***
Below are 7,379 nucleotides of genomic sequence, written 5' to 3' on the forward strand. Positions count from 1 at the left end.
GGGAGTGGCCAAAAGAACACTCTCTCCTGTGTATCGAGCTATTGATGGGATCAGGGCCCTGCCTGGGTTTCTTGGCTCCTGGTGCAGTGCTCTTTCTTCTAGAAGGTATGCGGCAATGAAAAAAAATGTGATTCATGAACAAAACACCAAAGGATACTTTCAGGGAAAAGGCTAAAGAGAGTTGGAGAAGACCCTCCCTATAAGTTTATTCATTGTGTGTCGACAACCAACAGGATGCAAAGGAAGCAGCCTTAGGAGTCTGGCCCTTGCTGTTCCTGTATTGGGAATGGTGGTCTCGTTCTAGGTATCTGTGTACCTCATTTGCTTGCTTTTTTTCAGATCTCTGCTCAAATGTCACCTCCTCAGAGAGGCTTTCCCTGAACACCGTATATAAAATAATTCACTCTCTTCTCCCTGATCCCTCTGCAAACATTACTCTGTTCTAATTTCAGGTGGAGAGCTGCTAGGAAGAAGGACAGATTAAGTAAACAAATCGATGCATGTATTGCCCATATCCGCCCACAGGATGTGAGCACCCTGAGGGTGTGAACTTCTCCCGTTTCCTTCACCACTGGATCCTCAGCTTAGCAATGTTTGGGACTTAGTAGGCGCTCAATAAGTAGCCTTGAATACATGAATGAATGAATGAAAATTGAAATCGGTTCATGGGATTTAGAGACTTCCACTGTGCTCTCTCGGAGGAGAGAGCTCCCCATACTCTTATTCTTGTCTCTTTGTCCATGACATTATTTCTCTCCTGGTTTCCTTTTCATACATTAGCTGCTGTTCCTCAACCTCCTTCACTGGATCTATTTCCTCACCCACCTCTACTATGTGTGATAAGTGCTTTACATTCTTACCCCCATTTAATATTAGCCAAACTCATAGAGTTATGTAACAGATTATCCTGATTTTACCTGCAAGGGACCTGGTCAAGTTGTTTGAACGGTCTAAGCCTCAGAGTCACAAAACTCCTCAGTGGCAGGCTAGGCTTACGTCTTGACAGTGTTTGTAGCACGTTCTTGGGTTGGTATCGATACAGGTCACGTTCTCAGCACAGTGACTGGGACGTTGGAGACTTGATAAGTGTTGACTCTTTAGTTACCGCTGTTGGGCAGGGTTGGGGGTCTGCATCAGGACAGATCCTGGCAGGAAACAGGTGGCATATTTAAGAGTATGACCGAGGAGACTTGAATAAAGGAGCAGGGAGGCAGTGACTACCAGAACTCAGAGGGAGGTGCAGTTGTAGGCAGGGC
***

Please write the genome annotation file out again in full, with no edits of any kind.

Below are 7,379 nucleotides of genomic sequence, written 5' to 3' on the forward strand. Positions count from 1 at the left end.
GGGAGTGGCCAAAAGAACACTCTCTCCTGTGTATCGAGCTATTGATGGGATCAGGGCCCTGCCTGGGTTTCTTGGCTCCTGGTGCAGTGCTCTTTCTTCTAGAAGGTATGCGGCAATGAAAAAAAATGTGATTCATGAACAAAACACCAAAGGATACTTTCAGGGAAAAGGCTAAAGAGAGTTGGAGAAGACCCTCCCTATAAGTTTATTCATTGTGTGTCGACAACCAACAGGATGCAAAGGAAGCAGCCTTAGGAGTCTGGCCCTTGCTGTTCCTGTATTGGGAATGGTGGTCTCGTTCTAGGTATCTGTGTACCTCATTTGCTTGCTTTTTTTCAGATCTCTGCTCAAATGTCACCTCCTCAGAGAGGCTTTCCCTGAACACCGTATATAAAATAATTCACTCTCTTCTCCCTGATCCCTCTGCAAACATTACTCTGTTCTAATTTCAGGTGGAGAGCTGCTAGGAAGAAGGACAGATTAAGTAAACAAATCGATGCATGTATTGCCCATATCCGCCCACAGGATGTGAGCACCCTGAGGGTGTGAACTTCTCCCGTTTCCTTCACCACTGGATCCTCAGCTTAGCAATGTTTGGGACTTAGTAGGCGCTCAATAAGTAGCCTTGAATACATGAATGAATGAATGAAAATTGAAATCGGTTCATGGGATTTAGAGACTTCCACTGTGCTCTCTCGGAGGAGAGAGCTCCCCATACTCTTATTCTTGTCTCTTTGTCCATGACATTATTTCTCTCCTGGTTTCCTTTTCATACATTAGCTGCTGTTCCTCAACCTCCTTCACTGGATCTATTTCCTCACCCACCTCTACTATGTGTGATAAGTGCTTTACATTCTTACCCCCATTTAATATTAGCCAAACTCATAGAGTTATGTAACAGATTATCCTGATTTTACCTGCAAGGGACCTGGTCAAGTTGTTTGAACGGTCTAAGCCTCAGAGTCACAAAACTCCTCAGTGGCAGGCTAGGCTTACGTCTTGACAGTGTTTGTAGCACGTTCTTGGGTTGGTATCGATACAGGTCACGTTCTCAGCACAGTGACTGGGACGTTGGAGACTTGATAAGTGTTGACTCTTTAGTTACCGCTGTTGGGCAGGGTTGGGGGTCTGCATCAGGACAGATCCTGGCAGGAAACAGGTGGCATATTTAAGAGTATGACCGAGGAGACTTGAATAAAGGAGCAGGGAGGCAGTGACTACCAGAACTCAGAGGGAGGTGCAGTTGTAGGCAGGGC